Punjab Chief Minister Amarinder Singh on Wednesday ordered the state police chief to charge those directly involved in the hooch tragedy that claimed the lives of 113 people for murder.
Promising justice for the victims of the case, which he called the biggest tragedy of recent times, the chief minister said he would not tolerate any political interference in the case.
Mr Singh also proposed an increase in the penalty for manufacturing and smuggling fake or poisonous alcohol under the excise law, to ensure that repeat offenders stay behind bars and are not able to get out easily to commit the crime again.
During the cabinet meeting, several ministers accepted Advocate General Atul Nanda’s suggestion that a strict law like the Punjab Control of Organized Crime Act (PCOCA) was needed to fight organized crime such as illicit smuggling of ‘alcohol.
The chief minister asked the sub-committee, established under the leadership of Minister Brahm Mohindra, to review the provisions of the bill, finalize and submit its report as soon as possible.
He agreed with Sukhjinder Randhawa and other ministers that the Punjab Control of Organized Crime Act (PCOCA) could help control hard-core criminals and act as a deterrent to gangsters, who continue to fight organized crime. even from prison, and also have close ties to terrorists, according to a government statement.
The chief minister’s guidance on the hooch tragedy came in two separate video conferences – one from the cabinet meeting and the other from a review meeting of the case with senior police officials and administration.
Amarinder Singh also led his cabinet meeting observing a two minute silence in tribute to the victims of the tragedy. No less than 113 people died in the hooch tragedy with 84, the maximum number of dead, in Tarn Taran, followed by 15 in Amritsar and 14 in Batala.
“End this case, clean up the border areas. It must stop,” the chief minister said in his directive to police and district officials during the review video conference earlier.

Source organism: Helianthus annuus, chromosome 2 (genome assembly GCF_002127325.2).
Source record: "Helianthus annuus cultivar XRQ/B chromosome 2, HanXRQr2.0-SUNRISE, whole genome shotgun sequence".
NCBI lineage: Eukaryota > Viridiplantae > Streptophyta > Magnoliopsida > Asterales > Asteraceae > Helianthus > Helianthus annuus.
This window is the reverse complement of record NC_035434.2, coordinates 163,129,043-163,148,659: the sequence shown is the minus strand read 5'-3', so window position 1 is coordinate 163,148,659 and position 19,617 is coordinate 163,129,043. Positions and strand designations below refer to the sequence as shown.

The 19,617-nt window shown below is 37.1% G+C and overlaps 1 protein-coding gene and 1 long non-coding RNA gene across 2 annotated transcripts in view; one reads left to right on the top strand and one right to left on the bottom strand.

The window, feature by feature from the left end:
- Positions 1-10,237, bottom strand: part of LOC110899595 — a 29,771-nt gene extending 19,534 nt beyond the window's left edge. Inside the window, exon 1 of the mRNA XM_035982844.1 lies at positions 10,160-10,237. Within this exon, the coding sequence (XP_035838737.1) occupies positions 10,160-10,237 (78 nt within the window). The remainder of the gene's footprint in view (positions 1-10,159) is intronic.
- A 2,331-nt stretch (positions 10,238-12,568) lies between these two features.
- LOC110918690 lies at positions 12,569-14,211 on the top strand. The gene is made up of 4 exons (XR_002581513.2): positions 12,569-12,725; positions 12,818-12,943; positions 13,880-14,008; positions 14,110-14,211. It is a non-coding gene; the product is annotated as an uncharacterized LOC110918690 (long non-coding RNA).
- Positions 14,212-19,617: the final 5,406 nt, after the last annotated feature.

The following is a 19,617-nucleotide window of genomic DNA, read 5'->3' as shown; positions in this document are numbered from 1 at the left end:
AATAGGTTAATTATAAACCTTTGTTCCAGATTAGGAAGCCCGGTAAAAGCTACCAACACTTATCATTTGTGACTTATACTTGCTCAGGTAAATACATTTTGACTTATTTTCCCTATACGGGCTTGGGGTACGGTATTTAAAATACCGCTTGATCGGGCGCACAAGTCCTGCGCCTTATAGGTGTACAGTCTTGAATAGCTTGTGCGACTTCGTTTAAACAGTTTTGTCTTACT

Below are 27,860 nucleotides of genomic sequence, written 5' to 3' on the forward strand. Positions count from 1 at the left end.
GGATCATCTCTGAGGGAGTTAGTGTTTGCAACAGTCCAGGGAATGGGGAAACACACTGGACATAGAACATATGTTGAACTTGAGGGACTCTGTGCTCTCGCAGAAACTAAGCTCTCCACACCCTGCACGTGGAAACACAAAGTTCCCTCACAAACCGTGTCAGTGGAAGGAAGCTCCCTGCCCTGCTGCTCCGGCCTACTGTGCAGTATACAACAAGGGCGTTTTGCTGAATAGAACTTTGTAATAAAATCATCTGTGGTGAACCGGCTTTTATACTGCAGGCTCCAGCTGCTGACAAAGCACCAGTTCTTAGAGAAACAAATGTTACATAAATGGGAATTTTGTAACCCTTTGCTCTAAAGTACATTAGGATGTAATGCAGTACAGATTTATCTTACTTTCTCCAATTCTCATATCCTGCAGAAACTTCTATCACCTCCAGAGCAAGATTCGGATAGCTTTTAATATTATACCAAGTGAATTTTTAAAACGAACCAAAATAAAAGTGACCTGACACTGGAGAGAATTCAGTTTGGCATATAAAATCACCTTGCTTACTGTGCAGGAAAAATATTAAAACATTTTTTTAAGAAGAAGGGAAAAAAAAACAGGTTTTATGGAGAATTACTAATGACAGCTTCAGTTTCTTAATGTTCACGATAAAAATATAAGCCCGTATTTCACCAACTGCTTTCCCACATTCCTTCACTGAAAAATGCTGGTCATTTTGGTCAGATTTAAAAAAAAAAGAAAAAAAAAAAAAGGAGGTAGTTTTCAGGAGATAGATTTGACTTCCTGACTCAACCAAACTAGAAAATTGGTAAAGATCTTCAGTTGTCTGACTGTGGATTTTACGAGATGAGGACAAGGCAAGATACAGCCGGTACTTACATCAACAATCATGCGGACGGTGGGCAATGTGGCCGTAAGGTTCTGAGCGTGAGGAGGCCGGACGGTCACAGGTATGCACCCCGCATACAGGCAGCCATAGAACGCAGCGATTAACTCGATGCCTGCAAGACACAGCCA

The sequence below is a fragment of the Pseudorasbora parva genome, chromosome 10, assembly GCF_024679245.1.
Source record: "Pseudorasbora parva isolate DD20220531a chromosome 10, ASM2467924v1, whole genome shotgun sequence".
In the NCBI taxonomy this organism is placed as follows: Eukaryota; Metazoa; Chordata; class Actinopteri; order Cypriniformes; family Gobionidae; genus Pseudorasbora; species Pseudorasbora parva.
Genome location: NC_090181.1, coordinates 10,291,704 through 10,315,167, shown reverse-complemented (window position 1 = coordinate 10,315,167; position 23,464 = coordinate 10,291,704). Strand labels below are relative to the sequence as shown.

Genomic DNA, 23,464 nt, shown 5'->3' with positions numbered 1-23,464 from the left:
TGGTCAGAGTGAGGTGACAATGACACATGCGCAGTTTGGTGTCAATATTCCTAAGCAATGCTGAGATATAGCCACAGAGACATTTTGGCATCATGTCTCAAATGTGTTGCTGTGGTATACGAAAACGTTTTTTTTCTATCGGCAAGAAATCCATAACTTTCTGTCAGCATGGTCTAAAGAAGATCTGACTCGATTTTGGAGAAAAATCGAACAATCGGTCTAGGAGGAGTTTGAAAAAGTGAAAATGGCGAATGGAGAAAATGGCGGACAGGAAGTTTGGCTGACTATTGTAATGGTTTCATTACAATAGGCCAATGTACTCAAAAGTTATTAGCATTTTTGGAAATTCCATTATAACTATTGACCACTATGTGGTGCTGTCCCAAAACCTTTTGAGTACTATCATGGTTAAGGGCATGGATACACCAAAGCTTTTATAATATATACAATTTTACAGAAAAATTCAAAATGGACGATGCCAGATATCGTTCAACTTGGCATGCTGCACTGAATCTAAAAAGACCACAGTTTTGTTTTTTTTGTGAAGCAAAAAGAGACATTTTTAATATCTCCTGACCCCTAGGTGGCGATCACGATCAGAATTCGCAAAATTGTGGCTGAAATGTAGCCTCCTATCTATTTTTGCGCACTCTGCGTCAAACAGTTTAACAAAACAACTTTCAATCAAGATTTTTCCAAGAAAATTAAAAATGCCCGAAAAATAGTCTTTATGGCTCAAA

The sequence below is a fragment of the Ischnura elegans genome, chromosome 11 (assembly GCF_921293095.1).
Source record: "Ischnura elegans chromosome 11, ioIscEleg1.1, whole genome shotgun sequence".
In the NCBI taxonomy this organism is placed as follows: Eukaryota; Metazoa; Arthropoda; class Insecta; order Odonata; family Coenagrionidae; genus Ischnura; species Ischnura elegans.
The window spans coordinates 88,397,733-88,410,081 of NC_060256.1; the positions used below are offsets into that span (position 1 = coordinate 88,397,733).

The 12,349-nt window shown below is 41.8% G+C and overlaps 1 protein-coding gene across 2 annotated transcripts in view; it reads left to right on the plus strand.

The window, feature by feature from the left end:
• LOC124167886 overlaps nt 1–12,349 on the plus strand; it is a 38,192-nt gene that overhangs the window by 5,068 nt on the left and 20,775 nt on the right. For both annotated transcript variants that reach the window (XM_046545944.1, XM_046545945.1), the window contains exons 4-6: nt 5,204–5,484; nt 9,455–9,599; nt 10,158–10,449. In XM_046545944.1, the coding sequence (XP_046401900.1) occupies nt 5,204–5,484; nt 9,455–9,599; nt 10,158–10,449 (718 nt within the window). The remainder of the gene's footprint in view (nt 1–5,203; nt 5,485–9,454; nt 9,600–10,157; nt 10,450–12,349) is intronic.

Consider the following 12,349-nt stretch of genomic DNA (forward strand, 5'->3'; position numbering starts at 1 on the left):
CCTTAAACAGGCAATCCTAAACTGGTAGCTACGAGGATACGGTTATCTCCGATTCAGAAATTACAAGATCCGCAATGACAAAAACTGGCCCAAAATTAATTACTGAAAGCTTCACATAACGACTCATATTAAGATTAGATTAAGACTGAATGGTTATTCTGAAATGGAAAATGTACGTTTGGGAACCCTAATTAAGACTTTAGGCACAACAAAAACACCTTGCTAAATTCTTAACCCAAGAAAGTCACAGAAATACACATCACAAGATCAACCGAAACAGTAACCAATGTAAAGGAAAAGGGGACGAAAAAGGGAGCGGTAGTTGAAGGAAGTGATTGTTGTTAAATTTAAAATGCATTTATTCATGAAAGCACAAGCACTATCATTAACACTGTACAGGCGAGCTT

The trade in poisonous alcohols, using “lahan” (raw material for making alcohol), has long existed in border areas. But now it had taken on even more dangerous proportions with the new trend in smuggling from neighboring states, the then chief minister said.
Claiming that he wanted “to see an end to this whole fake and illicit alcohol or smuggling business,” Mr. Singh ordered the officials concerned to be extremely strict in their dealings with criminals, whether male or female. women.
Reiterating his government’s zero tolerance policy towards alcohol and illicit and fake drugs, he called on the police to coordinate closely with the excise and other relevant services to eliminate once for all this Punjab threat.
Stressing that the victims of the hooch tragedy were the poorest of the poor, Singh set a 10-day deadline for relevant deputy commissioners and police officers to identify and process cases in order to provide additional targeted assistance to their families. families.
The Chief Minister has already announced Rs 2 lakh free of charge to the families of each of the victims of the tragedy.
Senior police official SPS Parmar said cases had been registered under culpable homicide charges not constituting murder under the IPC and the excise law, and that a coordinated crackdown had been launched in all border areas to identify and catch criminals and initiate strict measures. against them under the law.
He revealed that initially the families of the victims of Tarn Taran, who had suffered the maximum loss of life, hid the dead and cremated the bodies without an autopsy.
Mr Parmar suggested the introduction of a color code for ethanol and other spirits to verify their illegal sale and distribution.